The Department for Education (DfE) publishes league tables every year to reflect the exam results of children in primary and secondary schools. The aim is to motivate teachers to improve academic performance.
If you’d like a PDF version of this page, simply click School League Table PDF
Comparisons are made on a national, regional and local scale, with the latter being the most important rankings when it comes to choosing a school. The critical league tables for primary school children are published in December, showing how well Key Stage 2 pupils measure up to national standards in reading, writing and mathematics.
Schools are judged to have kept up with required academic performance if at least 65 per cent of their students achieved the expected standard. When it comes to ranking the best and worst secondary schools, the new Progress 8 score is the key indicator. This figure assesses the progress of pupils from the end of their primary school education until the end of secondary school and is based on results in eight key subjects. Read more about the Progress 8 score in our informative What Is A Progress 8 Score? article.
League tables are also published to rank schools according to their exam results in GCSEs and A-levels. This interactive map shows the best performing schools in England in all 46 counties.
Go online at Search for schools and colleges to compare to find how schools are performing in the village, town or city where you live. As well as exam and test results, this page will also give you access to the most recent Ofsted report for individual schools, an assessment of professional competence and standards.
If you’d like more information on Ofsted, everything you need to know can be found in our Ofsted Explained page.
This DfE page will ask you to name a school you are interested in and then to enter the area or region you would like to compare it with. That will then give you a list of all other local schools and indicate how they all measure up against each other.
You can refine the search to list only primary, secondary or 16-18 yrs colleges and also whether it is maintained, an academy, independent, special needs or a college.
For primary schools, the best indicator for academic performance is the percentage of pupils meeting expected standards. Anything above 65 per cent shows the school is doing better than the national standard.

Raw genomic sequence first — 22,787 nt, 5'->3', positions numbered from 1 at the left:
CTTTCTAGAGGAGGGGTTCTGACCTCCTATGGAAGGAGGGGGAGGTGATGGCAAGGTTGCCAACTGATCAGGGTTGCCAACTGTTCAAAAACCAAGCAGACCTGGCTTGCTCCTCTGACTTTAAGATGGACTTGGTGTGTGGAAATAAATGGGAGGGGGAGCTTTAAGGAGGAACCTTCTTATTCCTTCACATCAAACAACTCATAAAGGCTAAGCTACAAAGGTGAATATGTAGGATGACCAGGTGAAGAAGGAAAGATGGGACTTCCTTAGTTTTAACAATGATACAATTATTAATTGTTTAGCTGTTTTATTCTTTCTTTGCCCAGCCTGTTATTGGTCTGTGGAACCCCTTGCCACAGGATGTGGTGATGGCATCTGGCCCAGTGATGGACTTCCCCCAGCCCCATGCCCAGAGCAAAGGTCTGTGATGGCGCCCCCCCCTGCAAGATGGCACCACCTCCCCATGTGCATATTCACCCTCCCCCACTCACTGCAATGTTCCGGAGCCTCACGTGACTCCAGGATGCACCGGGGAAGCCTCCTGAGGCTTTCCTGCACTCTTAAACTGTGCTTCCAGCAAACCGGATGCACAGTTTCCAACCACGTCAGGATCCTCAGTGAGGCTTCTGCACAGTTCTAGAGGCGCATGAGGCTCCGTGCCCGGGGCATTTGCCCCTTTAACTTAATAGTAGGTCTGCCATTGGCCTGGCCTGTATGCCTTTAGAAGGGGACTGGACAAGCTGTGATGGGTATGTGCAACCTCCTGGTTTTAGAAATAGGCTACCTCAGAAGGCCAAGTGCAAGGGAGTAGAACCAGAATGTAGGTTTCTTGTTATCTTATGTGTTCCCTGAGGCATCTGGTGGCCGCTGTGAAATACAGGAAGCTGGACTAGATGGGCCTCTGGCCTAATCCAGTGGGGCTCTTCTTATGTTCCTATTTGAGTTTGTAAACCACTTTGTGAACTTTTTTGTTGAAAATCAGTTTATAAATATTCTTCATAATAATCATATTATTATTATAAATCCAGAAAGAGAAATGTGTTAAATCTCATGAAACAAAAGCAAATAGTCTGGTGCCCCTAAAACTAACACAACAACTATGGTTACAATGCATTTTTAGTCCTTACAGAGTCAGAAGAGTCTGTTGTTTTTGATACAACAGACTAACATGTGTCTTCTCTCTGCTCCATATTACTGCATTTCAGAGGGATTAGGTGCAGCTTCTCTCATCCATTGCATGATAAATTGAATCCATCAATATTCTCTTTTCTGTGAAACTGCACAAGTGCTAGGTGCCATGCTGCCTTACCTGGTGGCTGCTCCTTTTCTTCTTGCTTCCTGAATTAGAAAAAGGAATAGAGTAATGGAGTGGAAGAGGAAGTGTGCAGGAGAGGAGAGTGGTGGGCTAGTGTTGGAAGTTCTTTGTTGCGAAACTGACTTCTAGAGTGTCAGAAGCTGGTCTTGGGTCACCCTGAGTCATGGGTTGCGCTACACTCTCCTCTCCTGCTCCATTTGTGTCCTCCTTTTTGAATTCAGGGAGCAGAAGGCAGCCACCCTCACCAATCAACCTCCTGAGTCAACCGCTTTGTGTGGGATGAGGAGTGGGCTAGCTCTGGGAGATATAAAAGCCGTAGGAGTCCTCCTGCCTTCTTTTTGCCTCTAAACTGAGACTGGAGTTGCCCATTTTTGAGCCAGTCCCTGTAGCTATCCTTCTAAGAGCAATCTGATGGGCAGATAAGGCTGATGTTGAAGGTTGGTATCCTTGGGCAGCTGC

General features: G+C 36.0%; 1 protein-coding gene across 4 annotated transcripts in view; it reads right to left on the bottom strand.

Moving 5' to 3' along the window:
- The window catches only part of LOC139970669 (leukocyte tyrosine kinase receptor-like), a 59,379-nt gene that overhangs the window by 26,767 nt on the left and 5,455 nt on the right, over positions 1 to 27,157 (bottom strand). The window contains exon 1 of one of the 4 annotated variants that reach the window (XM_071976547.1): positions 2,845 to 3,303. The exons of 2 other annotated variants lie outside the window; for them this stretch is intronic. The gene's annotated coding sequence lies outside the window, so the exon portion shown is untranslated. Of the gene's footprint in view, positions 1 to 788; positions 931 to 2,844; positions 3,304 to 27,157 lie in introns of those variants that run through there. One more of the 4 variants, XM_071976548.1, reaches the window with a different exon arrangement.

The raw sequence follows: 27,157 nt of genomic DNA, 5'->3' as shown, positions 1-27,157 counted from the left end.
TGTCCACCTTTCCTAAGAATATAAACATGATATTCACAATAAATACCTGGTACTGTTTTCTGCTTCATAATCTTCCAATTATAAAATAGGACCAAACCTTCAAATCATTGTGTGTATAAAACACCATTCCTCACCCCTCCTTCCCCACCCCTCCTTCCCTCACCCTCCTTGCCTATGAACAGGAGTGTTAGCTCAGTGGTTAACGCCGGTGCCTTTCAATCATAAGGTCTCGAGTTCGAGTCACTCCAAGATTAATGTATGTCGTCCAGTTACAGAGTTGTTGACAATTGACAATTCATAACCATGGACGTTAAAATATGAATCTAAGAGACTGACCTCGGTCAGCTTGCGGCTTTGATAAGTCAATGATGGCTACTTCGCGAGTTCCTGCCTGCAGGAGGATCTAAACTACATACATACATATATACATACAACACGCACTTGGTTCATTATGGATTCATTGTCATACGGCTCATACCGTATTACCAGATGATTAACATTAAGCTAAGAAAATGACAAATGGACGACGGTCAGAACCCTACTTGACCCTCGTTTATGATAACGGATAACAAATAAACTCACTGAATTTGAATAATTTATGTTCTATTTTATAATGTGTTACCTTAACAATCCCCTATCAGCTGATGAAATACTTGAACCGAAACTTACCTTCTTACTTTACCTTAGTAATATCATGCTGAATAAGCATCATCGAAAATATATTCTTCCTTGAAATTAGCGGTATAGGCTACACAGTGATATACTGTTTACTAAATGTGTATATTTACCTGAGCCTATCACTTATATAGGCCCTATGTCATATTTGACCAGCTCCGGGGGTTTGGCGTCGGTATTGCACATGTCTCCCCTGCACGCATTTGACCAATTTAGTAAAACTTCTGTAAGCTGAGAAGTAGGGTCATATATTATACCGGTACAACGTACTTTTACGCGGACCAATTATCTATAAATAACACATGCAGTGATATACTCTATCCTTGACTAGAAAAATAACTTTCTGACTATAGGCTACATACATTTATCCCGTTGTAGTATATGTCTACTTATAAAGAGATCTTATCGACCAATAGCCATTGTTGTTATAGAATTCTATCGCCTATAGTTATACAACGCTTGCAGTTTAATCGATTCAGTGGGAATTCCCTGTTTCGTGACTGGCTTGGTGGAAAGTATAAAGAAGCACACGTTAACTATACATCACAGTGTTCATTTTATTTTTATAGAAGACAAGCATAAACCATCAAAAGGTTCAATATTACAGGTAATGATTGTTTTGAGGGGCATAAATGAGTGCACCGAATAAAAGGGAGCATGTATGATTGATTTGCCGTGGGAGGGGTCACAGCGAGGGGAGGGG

Reading, writing and maths scores will show whether pupils at the school are of average capability, below average or above average, well above average (the top 10 per cent in the country) or well below average (bottom nine per cent).
In terms of secondary schools, they used to be ranked according to the number of pupils gaining at least five GCSE passes at C grade or above, including English and maths. Progress 8 compares the academic development of children at different schools, taking eight subjects into account.
Schools are judged to have kept up with required academic performance if at least 65 per cent of their students achieved the expected standard.
A zero score shows pupils on average did about as well as those at other schools who got similar results at the end of their primary schooling. Above zero or below zero means students made more progress or less progress, respectively, than those who got similar results when they finished primary school education.
There are several reasons why school league tables can be useful. Here are some of the main advantages:
League tables are not perfect! There are a few things they don’t pick up. Here is a list of some of the main disadvantages of school league tables:
So, what do school league tables show? How well schools are doing in certain areas when compared to others. They can be useful tools when choosing a school for your child, but they are not all encompassing and will not tell you everything you need to know about a school.
Use the league tables as a rough comparison between schools but, for a more in-depth picture, visit any potential schools before you choose to send your child there.
So, now you know all about school league tables, but what about Ofsted, or progress 8? If you have any questions about education then our Knowledge Bank page may have the answers. It’s a collection of articles which aim to inform parents about all aspects of schooling. We also have advice and tips which will help you to raise happy and safe children. Why not take a look?